When you're promised a "rate lock" from a lender, it means that you are guaranteed to get a set interest rate for a determined period while you work on the application process. This prevents you from working through your whole application process and learning at the end that your interest rate has gone up.
Although there are various lengths of rate lock periods (from 15 to 60 days), the longer ones are typically more expensive. A lending institution can agree to lock in an interest rate and points for a longer span of time, such as sixty days, but in exchange, the rate (and sometimes points) will be more than that of a rate lock of fewer days.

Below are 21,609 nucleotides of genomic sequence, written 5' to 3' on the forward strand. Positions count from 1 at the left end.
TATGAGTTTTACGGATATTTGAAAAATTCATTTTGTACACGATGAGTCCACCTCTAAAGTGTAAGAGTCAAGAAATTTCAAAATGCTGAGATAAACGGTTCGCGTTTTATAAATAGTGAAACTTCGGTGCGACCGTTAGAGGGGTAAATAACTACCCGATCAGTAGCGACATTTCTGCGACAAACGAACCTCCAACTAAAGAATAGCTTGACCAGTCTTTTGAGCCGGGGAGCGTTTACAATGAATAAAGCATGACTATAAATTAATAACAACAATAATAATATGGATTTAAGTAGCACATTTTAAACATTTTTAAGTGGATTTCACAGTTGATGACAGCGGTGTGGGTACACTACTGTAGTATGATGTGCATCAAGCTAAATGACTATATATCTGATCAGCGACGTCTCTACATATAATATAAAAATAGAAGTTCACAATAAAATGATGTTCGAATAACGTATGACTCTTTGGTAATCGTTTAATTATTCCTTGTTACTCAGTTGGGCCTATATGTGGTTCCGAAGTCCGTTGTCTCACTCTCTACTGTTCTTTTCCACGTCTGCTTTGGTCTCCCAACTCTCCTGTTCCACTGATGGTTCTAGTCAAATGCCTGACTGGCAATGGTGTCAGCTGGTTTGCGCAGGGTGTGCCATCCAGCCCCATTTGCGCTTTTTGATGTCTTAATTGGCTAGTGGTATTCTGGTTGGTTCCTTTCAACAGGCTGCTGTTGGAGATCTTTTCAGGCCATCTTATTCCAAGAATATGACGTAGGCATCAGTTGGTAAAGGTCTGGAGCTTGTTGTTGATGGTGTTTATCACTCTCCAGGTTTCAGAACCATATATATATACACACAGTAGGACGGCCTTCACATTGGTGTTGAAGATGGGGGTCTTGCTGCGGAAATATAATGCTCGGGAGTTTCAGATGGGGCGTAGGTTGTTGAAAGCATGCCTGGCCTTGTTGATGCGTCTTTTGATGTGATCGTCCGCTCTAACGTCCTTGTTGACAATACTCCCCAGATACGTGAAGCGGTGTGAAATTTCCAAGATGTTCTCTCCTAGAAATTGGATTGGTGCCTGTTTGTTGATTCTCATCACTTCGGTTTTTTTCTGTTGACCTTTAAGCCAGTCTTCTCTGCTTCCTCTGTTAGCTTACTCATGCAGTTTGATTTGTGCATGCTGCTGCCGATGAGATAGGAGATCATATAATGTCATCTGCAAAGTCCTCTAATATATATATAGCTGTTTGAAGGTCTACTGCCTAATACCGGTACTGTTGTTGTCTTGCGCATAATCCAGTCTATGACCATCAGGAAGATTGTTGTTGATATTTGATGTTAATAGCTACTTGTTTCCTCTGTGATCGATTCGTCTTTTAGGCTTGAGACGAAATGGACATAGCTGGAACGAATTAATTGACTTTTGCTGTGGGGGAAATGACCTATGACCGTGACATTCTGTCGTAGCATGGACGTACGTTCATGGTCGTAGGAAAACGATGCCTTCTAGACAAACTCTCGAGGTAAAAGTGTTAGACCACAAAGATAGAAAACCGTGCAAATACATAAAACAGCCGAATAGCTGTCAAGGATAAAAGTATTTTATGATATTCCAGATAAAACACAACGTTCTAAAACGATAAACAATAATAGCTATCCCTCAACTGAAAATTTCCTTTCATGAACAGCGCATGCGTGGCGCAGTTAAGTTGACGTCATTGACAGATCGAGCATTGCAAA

There are more ways to get a reduced rate, in addition to agreeing to a shorter rate lock period. A larger down payment will result in a reduced interest rate, because you'll have a good deal of equity at the start. You can pay points to reduce your interest rate over the loan term, meaning you pay more up front. To many people, this is a good option..
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